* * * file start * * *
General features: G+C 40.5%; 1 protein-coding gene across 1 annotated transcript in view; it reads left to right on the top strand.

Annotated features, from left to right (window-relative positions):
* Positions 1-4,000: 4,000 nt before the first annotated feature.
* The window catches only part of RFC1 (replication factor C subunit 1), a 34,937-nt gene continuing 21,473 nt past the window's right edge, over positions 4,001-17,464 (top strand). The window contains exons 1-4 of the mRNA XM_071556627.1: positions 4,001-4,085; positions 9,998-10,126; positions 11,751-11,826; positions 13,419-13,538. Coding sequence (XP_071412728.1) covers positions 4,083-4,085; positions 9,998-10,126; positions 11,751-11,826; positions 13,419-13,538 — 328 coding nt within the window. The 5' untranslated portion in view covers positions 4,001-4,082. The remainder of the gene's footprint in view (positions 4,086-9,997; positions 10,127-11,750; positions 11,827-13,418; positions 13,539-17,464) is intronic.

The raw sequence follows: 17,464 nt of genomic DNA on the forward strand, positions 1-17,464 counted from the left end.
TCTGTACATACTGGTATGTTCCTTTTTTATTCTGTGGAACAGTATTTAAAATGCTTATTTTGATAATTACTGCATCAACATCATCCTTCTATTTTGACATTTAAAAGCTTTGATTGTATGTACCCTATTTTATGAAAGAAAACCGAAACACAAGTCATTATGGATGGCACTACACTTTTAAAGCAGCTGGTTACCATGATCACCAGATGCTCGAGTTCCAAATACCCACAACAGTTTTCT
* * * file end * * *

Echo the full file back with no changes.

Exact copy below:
General features: G+C 40.5%; 1 protein-coding gene across 1 annotated transcript in view; it reads left to right on the top strand.

Annotated features, from left to right (window-relative positions):
* Positions 1-4,000: 4,000 nt before the first annotated feature.
* The window catches only part of RFC1 (replication factor C subunit 1), a 34,937-nt gene continuing 21,473 nt past the window's right edge, over positions 4,001-17,464 (top strand). The window contains exons 1-4 of the mRNA XM_071556627.1: positions 4,001-4,085; positions 9,998-10,126; positions 11,751-11,826; positions 13,419-13,538. Coding sequence (XP_071412728.1) covers positions 4,083-4,085; positions 9,998-10,126; positions 11,751-11,826; positions 13,419-13,538 — 328 coding nt within the window. The 5' untranslated portion in view covers positions 4,001-4,082. The remainder of the gene's footprint in view (positions 4,086-9,997; positions 10,127-11,750; positions 11,827-13,418; positions 13,539-17,464) is intronic.

The raw sequence follows: 17,464 nt of genomic DNA on the forward strand, positions 1-17,464 counted from the left end.
TCTGTACATACTGGTATGTTCCTTTTTTATTCTGTGGAACAGTATTTAAAATGCTTATTTTGATAATTACTGCATCAACATCATCCTTCTATTTTGACATTTAAAAGCTTTGATTGTATGTACCCTATTTTATGAAAGAAAACCGAAACACAAGTCATTATGGATGGCACTACACTTTTAAAGCAGCTGGTTACCATGATCACCAGATGCTCGAGTTCCAAATACCCACAACAGTTTTCT